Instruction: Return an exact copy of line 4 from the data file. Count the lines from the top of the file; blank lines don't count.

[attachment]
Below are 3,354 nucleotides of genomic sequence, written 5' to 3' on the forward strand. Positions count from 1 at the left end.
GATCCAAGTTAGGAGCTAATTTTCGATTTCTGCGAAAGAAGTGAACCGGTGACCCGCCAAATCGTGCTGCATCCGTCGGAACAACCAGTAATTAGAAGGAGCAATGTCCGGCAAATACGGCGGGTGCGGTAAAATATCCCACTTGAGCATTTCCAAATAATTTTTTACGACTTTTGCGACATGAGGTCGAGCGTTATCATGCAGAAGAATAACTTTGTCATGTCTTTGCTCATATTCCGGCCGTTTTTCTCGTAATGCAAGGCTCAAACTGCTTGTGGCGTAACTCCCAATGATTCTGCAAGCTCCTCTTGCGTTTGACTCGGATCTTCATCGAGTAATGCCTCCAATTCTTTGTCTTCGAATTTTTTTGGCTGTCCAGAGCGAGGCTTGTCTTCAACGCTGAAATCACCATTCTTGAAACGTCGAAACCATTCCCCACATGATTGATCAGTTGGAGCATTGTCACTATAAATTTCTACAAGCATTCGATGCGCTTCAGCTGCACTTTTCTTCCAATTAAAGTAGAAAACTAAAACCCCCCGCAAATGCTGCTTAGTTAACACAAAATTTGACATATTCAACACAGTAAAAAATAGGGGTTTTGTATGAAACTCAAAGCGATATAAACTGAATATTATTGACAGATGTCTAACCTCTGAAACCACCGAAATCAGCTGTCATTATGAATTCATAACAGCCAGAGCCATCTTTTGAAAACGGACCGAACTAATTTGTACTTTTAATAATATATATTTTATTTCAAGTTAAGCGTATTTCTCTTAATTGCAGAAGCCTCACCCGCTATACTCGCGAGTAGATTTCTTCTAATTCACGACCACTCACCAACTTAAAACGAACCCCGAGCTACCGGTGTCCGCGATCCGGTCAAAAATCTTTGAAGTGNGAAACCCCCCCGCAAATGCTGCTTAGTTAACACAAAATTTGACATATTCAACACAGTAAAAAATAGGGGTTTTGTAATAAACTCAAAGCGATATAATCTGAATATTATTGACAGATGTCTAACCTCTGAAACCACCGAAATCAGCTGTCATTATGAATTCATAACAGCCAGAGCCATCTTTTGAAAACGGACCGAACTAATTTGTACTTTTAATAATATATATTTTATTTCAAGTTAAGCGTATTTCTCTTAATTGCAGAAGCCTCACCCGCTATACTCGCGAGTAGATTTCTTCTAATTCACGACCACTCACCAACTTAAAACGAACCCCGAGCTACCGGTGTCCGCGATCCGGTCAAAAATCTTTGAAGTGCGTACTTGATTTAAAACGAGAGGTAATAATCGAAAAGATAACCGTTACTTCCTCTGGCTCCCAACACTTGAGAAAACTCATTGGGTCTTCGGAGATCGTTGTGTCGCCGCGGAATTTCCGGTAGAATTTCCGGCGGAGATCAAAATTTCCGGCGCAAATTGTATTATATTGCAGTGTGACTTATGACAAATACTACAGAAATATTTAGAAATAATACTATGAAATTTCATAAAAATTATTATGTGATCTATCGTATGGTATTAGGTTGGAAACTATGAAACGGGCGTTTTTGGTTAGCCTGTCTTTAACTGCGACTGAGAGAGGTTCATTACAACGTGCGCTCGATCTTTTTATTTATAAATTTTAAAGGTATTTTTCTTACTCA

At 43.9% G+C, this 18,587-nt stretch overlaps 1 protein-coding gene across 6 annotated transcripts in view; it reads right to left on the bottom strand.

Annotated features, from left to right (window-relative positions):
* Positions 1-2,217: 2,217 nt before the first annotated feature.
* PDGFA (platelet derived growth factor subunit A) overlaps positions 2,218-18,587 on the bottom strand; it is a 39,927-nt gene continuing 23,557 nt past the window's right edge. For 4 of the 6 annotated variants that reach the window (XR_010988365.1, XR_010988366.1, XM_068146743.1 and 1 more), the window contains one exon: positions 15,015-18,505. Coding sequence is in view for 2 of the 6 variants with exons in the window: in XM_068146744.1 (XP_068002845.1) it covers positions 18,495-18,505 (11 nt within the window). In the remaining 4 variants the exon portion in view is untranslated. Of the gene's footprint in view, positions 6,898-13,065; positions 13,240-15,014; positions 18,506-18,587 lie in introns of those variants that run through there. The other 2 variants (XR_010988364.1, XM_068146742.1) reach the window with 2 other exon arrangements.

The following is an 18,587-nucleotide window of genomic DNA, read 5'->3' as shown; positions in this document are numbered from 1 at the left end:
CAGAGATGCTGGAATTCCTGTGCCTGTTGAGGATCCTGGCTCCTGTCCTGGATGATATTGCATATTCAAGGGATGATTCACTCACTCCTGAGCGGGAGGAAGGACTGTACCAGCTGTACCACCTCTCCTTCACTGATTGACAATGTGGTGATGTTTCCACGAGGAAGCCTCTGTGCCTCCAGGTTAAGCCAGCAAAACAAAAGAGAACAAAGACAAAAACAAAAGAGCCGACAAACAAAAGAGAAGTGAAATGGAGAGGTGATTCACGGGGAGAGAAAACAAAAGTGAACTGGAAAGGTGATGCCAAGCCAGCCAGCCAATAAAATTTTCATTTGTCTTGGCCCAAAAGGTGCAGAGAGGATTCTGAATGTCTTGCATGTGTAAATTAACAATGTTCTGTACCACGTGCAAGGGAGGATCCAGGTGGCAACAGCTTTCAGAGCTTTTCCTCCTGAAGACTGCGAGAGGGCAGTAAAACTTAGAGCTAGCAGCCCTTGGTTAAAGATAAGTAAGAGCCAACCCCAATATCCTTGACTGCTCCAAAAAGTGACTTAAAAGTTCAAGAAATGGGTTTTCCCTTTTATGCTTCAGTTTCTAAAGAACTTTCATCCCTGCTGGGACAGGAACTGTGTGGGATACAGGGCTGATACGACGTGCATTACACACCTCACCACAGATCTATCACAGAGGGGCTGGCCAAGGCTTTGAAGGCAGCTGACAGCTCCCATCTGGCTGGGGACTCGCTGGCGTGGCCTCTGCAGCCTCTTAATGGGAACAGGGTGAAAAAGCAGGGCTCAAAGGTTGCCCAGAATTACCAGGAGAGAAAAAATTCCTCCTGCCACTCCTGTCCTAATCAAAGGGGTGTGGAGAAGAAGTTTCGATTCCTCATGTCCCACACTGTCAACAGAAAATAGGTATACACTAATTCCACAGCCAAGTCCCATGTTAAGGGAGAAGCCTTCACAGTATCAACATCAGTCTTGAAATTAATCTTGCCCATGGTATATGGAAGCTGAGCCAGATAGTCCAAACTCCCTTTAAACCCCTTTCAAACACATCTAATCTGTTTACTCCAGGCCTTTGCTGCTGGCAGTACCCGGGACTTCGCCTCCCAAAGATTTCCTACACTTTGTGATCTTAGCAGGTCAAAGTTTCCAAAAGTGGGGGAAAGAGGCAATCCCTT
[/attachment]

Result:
Annotated features, from left to right (window-relative positions):